The collected stories in Three Early Stories are:
“The Young Folks” (originally published in Story magazine in 1940, the first time Salinger saw a story his in print); “Go See Eddie” (from University of Kansas City Review, December 1940); and “Once a Week Won’t Kill You” (Story magazine, November-December 1944). Illustrating the stories is New York-based Anna Rose Yoken, daughter of Memphians Tony Yoken and Pamela Denney, dining columnist and food blogger for the Memphis Flyer’s sister publication, Memphis magazine. (Shown below: one of Yoken's illustrations for "The Young Folks.")
All three stories are notable for what they reveal of Salinger’s early debt to Hemingway and as early indicators of Salinger’s style. In “The Young Folks,” the banal cocktail-party chatter between a young woman and a college boy says far more to the reader than that young woman and student know themselves. In “Go See Eddie,” the erotic charge between a man and his sister is unmistakable, the threatening undertones of their exchange made suddenly manifest in a single, alarming gesture. In “Once a Week Won’t Kill You,” by a writer who’d seen more than his share of World War II horrors, a man prepares to enter the service — and prepares, perhaps, his wife and mentally failing aunt (and himself?) for the possibility of personal tragedy.
in the past, Devault-Graves has “rescued” the autobiography of the photographer Weegee, collections by celebrity profiler Rex Reed, and a novel by noir master Jim Thompson. The company’s biggest seller has proved to be Big Sur by Jack Kerouac. But in the case of Salinger, Devault-Graves is planning to go beyond ebooks. A print edition (the agency’s first) of Three Early Stories is scheduled for June, Graves said by phone this past week.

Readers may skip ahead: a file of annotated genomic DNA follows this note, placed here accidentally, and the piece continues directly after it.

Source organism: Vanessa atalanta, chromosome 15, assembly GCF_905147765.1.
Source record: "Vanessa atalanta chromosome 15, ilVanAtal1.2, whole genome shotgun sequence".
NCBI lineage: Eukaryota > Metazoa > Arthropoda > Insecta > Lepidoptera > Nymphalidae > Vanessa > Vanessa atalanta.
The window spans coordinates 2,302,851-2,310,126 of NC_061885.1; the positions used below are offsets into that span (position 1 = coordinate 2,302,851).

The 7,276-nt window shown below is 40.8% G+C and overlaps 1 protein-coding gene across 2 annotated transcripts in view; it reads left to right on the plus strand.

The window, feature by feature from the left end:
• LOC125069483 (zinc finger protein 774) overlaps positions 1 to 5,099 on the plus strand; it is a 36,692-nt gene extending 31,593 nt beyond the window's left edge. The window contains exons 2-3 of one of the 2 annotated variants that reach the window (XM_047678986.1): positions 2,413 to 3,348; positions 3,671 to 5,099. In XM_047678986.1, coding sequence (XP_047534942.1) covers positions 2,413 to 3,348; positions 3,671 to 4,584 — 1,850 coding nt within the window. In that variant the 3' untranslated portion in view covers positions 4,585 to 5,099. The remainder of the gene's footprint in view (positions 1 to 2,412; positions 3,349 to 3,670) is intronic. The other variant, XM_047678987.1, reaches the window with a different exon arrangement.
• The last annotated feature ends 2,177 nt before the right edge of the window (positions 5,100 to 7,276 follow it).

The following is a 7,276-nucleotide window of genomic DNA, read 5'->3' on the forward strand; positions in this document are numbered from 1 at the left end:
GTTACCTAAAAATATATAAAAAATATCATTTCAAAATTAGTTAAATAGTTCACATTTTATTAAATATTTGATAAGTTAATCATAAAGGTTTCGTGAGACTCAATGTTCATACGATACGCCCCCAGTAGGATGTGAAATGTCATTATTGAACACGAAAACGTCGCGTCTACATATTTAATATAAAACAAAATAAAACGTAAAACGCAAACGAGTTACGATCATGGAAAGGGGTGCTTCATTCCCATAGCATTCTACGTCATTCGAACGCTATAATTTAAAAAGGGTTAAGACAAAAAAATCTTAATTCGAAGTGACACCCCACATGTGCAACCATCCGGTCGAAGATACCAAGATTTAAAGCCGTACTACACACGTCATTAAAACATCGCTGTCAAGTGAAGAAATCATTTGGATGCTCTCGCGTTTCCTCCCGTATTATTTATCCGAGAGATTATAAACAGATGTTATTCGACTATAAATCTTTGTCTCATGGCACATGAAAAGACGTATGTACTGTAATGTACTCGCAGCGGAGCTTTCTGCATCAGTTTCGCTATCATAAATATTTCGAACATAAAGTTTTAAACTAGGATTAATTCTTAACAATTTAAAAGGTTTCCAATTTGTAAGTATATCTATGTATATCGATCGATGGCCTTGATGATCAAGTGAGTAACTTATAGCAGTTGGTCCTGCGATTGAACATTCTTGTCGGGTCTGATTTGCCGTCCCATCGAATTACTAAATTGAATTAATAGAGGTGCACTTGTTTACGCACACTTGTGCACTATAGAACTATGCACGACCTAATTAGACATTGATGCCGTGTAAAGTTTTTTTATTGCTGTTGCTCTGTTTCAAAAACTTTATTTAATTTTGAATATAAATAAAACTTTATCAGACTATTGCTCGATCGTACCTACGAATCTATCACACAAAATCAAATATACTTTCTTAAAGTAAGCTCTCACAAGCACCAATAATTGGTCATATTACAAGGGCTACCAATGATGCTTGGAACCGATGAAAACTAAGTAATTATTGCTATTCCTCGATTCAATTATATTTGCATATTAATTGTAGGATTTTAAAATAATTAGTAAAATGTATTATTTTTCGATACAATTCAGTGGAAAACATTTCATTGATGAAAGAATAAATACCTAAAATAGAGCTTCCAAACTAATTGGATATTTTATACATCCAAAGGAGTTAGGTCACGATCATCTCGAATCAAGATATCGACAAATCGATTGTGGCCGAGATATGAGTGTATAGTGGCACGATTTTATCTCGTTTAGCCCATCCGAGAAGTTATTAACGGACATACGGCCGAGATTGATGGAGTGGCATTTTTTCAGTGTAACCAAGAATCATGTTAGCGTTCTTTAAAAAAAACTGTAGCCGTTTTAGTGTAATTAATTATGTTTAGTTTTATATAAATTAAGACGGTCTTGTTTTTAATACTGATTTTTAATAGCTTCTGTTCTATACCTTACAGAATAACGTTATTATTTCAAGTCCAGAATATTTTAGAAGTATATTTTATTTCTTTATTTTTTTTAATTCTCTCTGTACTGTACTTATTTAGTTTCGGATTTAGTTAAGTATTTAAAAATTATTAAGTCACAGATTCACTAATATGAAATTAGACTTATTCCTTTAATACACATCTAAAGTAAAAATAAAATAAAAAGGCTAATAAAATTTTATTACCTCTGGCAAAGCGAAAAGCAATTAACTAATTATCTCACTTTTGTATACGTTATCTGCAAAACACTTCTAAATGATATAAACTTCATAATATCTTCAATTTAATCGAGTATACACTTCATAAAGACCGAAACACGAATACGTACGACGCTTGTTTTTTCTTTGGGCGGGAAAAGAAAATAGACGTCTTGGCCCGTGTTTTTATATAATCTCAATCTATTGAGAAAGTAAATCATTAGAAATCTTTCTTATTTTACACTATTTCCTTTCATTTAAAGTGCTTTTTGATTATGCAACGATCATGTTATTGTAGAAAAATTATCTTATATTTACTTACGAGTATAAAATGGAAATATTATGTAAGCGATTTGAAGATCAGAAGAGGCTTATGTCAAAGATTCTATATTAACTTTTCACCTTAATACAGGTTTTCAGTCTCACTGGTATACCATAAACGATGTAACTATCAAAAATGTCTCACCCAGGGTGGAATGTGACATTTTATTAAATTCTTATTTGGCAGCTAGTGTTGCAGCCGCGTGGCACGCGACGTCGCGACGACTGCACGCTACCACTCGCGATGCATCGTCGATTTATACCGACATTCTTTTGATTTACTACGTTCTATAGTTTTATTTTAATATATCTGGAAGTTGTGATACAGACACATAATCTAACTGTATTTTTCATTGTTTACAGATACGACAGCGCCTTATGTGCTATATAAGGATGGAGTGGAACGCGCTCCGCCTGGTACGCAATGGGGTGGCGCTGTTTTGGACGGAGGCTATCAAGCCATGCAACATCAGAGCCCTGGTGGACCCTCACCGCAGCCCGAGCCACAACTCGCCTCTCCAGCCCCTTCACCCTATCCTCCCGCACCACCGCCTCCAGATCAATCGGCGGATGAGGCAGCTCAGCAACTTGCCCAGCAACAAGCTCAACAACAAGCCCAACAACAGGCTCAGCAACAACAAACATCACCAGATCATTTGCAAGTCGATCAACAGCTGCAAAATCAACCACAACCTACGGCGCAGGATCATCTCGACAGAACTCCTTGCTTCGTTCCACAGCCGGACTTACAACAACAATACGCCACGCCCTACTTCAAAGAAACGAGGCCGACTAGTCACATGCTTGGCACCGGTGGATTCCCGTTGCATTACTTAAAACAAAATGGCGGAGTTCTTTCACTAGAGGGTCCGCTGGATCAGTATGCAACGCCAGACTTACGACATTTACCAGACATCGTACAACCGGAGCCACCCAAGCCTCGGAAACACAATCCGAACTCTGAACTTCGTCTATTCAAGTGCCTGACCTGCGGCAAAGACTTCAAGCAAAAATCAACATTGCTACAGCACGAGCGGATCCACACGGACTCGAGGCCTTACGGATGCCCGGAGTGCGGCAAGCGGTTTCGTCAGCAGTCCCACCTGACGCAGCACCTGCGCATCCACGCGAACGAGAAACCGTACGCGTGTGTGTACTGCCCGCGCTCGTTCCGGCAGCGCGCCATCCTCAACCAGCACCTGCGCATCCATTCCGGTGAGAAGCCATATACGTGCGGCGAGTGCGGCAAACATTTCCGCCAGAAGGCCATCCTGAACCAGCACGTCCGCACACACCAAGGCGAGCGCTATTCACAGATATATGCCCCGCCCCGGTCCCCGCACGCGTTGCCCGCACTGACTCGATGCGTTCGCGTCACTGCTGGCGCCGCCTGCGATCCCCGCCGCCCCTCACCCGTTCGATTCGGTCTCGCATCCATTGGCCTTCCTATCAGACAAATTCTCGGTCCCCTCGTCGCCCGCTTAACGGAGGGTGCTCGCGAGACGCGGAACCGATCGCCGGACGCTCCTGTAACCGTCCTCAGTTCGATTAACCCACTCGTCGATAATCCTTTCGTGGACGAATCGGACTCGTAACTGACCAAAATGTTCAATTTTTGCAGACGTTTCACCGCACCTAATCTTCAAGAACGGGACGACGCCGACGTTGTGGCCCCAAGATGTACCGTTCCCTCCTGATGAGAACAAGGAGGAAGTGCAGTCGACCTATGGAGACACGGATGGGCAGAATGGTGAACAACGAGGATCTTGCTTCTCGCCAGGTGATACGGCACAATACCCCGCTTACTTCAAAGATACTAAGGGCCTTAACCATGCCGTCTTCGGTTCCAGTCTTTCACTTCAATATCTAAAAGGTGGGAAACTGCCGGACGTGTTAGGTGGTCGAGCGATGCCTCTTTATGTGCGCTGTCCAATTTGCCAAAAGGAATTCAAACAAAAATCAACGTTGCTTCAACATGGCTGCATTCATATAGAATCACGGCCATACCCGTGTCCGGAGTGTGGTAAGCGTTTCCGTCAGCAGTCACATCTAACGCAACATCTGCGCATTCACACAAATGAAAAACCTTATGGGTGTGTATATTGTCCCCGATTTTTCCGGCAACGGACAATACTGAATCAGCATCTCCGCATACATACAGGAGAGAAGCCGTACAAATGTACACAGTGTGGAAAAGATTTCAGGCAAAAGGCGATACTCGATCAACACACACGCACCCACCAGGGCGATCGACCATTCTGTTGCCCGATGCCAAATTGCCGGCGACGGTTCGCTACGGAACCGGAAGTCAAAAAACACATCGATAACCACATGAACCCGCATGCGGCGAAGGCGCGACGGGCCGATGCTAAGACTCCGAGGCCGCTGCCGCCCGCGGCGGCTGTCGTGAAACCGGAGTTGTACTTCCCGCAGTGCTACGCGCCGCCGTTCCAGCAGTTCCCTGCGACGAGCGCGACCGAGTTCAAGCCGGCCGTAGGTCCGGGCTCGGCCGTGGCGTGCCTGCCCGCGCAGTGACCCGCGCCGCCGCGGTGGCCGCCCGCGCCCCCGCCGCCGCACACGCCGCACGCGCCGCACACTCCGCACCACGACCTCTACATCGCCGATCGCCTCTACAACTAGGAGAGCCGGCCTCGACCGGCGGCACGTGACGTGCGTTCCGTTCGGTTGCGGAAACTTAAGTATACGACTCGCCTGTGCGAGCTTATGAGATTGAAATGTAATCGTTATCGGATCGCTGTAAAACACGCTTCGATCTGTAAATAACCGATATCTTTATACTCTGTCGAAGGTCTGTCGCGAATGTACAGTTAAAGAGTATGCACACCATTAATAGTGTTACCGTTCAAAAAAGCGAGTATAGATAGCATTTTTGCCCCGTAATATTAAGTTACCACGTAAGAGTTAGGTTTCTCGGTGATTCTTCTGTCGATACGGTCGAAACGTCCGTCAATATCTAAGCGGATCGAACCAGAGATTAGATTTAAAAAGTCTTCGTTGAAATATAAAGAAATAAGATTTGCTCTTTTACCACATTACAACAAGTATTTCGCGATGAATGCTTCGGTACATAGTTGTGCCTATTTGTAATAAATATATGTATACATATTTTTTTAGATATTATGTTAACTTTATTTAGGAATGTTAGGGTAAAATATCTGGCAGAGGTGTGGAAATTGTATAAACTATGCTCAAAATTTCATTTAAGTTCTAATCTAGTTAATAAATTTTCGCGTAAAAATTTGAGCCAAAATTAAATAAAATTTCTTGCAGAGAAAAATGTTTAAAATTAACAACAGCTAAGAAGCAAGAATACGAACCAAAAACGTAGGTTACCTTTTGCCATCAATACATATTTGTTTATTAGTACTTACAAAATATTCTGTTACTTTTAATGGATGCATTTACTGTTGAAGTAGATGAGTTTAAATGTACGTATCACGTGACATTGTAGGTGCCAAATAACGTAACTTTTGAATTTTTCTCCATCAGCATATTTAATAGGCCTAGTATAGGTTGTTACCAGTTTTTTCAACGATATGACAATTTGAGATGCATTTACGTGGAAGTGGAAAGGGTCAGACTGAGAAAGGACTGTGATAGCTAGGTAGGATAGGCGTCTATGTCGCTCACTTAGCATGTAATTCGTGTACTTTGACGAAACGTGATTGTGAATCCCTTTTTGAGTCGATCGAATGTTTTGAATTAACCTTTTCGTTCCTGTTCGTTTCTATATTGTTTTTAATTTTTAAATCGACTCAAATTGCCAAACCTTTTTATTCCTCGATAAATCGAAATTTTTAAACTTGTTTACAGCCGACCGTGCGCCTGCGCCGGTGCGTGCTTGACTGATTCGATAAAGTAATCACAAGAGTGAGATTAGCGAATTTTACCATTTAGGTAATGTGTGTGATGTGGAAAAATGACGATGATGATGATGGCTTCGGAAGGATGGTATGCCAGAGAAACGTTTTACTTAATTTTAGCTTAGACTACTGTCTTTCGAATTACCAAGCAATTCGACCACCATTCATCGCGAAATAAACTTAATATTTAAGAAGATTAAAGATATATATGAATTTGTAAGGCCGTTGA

“We’ve been a little hush-hush about all of this,” Graves said, “but we’re really proud of Three Early Stories. We only went ‘live’ with it on Amazon on Wednesday night. It’s a coup for us” — an enterprise Graves compared to David (Devault-Graves) vs. Goliath (the larger publishing world). “We want word of it to build.”
What Graves didn’t want was a cover that too closely mimicked the one for the famous paperback edition of The Catcher in the Rye, which features simply the title and author’s name on a solid maroon background. But he and Devault did ask that graphic artist Martina Voriskova keep the cover of Three Early Stories equally simple. What Graves would like to emphasize, however, is that Three Early Stories is (as stated on the book's Amazon page) "the first legitimately published book by J.D. Salinger in more than 50 years."
Bootleg, unauthorized, and editorially sloppy versions of Salinger’s stories have been leaked before. “Leaked” is not the word for Three Early Stories. Legitimacy is.
The stories were never (“ever,” according to Graves) registered to Salinger. Three Early Stories with its illustrations — together with high editorial standards and clean layout — means that the Devault-Graves Agency has its own copyright to the edition. It’s the business of the agency to do the deep research to obtain and secure that right.
“Long-term, we hope to build a lasting reputation for the excellence of taste in our book selections and for producing a quality ebook product,” Graves said.
And who knows? Three Early Stories by J.D. Salinger could be just the "coup" to put Devault-Graves on the big map. •